Forester Nigel FitzMaurice
development of complex recreational beverages such as cordials and liqueurs
has been preceeded by a long tradition of blending diverse substances in
base fluids to achieve a hearty and stimulating effect. The spicing of
wine is among the oldest of techniques; specific commentaries and
recipes for it can be found from early Roman Imperial times at very least.
In the Middle Ages, the making of Hippocras was a well-understood industry
by the 14th century. The present paper is a presentation of one such recipe,
somewhat older than usual, but displaying many of the characteristics of
both Hippocras and later cordials.
The recipe in question is found in a collection known as "B. L. Additional 32085". This consists of a small quarto vellum volume whose various contents date to no later than the early years of King Edward I's reign (1272-1307). The bound leaves are mainly statutes and treatises, but contain some recipes as well. One of these recipes is the following:
28. Ici comence coment l'en deit fere claree. Pernez de kanele, de gyngivre, de maces, les deus parties; de gilofres, nois de muge, fuyle de Inde, la tierce partie; semence de fenoyl, anys, karewi, autaunt; kardamome, squinaunte, la quarte partie; spicanardi a la meitJ de tuttes les autres choses. E metez en pudre, e puys metez la pudre en une puche, e pernez vin blaunc ou vermail e versez desus la pudre e fetes coler com lescive, si averez claree; e taunt cum plus reversez e colez la chose avaunt colee, si averez vostre claree plus forte, e si vos n'avez pas tuz ces espices, pernez kanele e gingivre, maces, les deux parties; de gilofres e spicanardi a la meitJ de tuttes les autres choses, e metez en pudre, e colez cum devaunt est dist; si averez claree. Explicit.
A translation of this recipe from the original Anglo-Norman French is as follows:
28. Here begin instructions for making claree. Take half a measure of cinnamon, ginger, and mace; a third of a measure of cloves, nutmeg, malabathrum; fennel, anise, and caraway seeds, in the same amount; cardamom and squinant, a fourth of a measure; and spikenard in the amount of half the quantity of al the other spices. Grind this into a powder, and then put the powder in a pouch, and take white or red wine and pour it over the powder, wring it through the cloth, and you will have claree; the more you repeat the process, the stronger your claree will be. If you do not have all these spices, take two measures of cinnamon, ginger, and mace, cloves and spikenard to half the quantity of all other ingredients; grind to a powder, and strain as described above, and you will have claree.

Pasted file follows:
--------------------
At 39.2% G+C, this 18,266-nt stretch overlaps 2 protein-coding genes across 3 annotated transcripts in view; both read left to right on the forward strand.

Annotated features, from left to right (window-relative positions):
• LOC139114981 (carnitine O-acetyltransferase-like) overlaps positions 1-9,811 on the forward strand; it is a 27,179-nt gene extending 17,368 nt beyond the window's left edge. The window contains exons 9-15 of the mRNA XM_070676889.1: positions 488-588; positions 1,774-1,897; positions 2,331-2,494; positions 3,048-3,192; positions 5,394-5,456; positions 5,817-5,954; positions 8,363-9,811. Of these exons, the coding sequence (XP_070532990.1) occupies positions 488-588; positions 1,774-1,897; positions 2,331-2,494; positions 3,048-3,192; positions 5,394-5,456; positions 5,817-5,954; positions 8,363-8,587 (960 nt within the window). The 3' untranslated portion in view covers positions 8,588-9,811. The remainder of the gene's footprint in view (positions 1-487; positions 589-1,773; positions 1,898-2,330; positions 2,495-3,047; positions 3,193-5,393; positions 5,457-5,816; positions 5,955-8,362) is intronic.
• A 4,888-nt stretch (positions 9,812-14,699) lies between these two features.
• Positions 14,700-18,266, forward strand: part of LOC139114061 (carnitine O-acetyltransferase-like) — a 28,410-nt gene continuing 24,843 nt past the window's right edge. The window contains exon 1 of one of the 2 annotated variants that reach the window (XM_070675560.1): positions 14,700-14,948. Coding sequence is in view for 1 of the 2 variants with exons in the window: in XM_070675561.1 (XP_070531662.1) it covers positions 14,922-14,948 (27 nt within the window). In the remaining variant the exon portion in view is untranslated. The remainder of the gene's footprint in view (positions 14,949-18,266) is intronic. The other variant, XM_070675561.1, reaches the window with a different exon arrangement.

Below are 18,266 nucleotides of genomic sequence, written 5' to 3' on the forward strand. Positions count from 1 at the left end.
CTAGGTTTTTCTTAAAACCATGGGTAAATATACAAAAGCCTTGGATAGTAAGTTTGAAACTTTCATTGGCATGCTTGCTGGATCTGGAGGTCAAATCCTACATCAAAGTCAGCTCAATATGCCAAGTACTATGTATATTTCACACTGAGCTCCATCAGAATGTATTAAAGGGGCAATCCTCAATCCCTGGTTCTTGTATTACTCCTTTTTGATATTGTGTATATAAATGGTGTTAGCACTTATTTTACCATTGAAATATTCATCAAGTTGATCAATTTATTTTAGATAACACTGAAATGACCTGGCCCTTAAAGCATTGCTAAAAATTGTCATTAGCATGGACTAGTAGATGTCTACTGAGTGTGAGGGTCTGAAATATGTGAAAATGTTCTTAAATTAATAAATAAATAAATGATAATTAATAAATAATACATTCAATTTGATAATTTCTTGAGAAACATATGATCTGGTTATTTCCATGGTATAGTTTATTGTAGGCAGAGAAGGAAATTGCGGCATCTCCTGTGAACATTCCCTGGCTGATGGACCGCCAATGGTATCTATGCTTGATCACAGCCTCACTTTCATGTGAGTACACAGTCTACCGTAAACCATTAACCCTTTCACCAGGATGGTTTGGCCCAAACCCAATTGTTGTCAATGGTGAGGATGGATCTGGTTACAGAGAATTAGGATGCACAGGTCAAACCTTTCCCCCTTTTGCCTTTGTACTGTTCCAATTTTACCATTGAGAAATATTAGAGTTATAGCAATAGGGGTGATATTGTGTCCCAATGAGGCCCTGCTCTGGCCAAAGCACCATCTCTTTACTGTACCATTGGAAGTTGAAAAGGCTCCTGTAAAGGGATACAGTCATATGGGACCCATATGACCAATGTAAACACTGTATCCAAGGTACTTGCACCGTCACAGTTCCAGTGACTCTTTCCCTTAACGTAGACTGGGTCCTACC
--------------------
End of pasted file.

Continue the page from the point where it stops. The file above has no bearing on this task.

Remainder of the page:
This recipe is taken from Two Anglo-Norman
Culinary Collections Edited from British Library Manuscripts Additional
32085 and Royal 12.C.xii, by Constance B. Hieatt and Robin F. Jones,
in SPECULUM, Vol. 61, No. 4 (Oct. 1986)
Additional supporting documentation was obtained from Renfrow, Cindy. A Sip Through Time (privately published) 3rd Printing, 1997.
Read similar papers:
Mead A focus on the third recipe in "5 Elixers", below
(#108), indicating some of it's implications.
Five Arabic Elixers A short paper on several 9th century Iraqi medicinal preparations which could easily be the basis for basic cordials. This is the same formulary noted in the above paper "An Arab Mead", and contains that recipe, with the original measuring units given.
Precious Waters: A Miscellany of Early Cordials A longer paper detailing a number of 14th century English medicinal recipes that have cordial-like characteristics. Includes one very explicit recipe for Aqua Vite, with directions on how to distill it.
Sakanjubins and Oxymels A short review of these non-alcoholic preparations found throughout the Middle East. This paper is the basis for a class I teach on the topic.
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